Mississippi Justice: Then and Now
At noon on Wednesday, June 10, as part of the department’s History Is Lunch series, Wilma Mosley Clopton will present “Mississippi Justice: Then and Now.” The streaming-only program will be shown live on the Mississippi Department of Archives and History’s Facebook page and uploaded to the MDAH YouTube channel afterwards.
The program will feature a screening of Clopton’s new film Mississippi Justice, which examines a 1951 murder in Pike County. “Hattie Lee Barnes was a twenty-year-old African American who shot and killed a white male from a prominent family,” said Clopton. The film draws on trial records and interviews to depict the case’s twists and turns.
In less than three weeks after the shooting Barnes was indicted, entered a not guilty plea, and was on trial for murder. Joe Pigott, PIke County’s newest and most inexperienced public defender, was appointed as Barnes’s attorney. “According to our research the courtroom was overflowing with onlookers, and the spite and anger for Ms. Barnes was obvious,” said Clopton. “That same spite and anger was equally as obvious for Mr. Pigott as he defended this black woman who killed a respected member of the white community.”
Following the screening Clopton will be joined in a panel discussion by Pauline Rogers, co-founder and president of Reaching and Educating for Community Hope, and Regina Quinn, a partner in the May Law Firm, PLLC.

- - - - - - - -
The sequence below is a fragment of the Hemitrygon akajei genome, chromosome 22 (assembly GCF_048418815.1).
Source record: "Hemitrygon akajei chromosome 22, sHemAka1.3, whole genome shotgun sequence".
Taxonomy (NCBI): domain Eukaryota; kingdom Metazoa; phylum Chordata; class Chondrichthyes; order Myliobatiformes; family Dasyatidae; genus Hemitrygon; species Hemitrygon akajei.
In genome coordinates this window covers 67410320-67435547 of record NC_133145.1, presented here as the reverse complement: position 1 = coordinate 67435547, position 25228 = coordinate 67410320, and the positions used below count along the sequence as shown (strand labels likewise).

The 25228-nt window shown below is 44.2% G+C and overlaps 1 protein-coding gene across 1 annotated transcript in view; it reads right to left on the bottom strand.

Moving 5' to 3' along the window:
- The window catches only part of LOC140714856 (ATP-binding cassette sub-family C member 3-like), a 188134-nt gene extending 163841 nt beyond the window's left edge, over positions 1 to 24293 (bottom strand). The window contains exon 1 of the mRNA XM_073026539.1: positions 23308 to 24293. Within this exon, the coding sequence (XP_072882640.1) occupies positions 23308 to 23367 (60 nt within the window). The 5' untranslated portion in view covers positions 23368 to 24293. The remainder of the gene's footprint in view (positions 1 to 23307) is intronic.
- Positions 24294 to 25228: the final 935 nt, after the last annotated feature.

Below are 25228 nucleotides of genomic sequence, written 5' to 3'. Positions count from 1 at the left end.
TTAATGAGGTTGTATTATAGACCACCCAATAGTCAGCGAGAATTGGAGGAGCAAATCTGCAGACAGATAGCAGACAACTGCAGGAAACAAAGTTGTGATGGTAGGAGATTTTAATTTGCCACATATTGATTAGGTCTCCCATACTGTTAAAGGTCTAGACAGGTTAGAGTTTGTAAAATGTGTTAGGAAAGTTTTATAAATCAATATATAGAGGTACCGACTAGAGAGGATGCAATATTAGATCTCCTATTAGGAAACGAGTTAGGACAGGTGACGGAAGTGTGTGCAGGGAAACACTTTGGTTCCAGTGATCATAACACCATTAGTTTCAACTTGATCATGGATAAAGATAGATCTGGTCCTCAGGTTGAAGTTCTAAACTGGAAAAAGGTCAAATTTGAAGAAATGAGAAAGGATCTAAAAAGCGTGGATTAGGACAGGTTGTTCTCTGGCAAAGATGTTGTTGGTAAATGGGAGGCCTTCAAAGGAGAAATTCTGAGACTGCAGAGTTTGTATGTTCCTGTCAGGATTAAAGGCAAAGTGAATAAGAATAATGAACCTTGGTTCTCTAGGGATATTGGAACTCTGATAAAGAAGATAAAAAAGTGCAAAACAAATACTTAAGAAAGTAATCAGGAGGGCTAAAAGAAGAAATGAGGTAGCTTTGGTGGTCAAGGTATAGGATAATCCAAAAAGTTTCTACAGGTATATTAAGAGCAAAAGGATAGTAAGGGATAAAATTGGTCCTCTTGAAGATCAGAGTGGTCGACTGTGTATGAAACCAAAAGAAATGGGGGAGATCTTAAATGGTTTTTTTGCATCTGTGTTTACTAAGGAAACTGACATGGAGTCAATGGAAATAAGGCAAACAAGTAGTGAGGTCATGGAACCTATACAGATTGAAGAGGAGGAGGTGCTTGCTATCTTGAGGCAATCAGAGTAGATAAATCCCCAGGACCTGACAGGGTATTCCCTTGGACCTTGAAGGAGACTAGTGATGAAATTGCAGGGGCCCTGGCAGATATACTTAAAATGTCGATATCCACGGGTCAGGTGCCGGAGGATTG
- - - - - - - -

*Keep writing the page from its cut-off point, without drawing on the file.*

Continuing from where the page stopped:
Production of the film Mississippi Justice was made possible by contributions from the Medgar and Myrlie Evers Institute, Women for Progress of Mississippi, Inc., the W.K. Kellogg Foundation, One Voice, the Jackson Branch of the NAACP, and the Mississippi Humanities Council.
Wilma Mosley Clopton is a graduate of the University of Mississippi Filmmaking Workshop and the Barefoot Filmmakers Workshop. Her body of work to date includes twelve short films, four books, one play, and the Margaret Walker Alexander coloring book for children. Clopton is the recipient of the 2011 Mississippi Humanities Council Educator Award, the 2014 Mississippi Arts Commission Media Fellowship Award, the 2013 and 2015 Mississippi Film and Video Alliance’s “Emerging Filmmaker Award.” Her work has been recognized by the Margaret Walker Center at Jackson State University, the Mississippi Historical Society, and Women for Progress of Mississippi, Inc.
History Is Lunch is broadcast from the Craig H. Neilsen Auditorium in the Two Mississippi Museums—the Museum of Mississippi History and Mississippi Civil Rights Museum—in Jackson. For more information call 601-576-6998 or email firstname.lastname@example.org.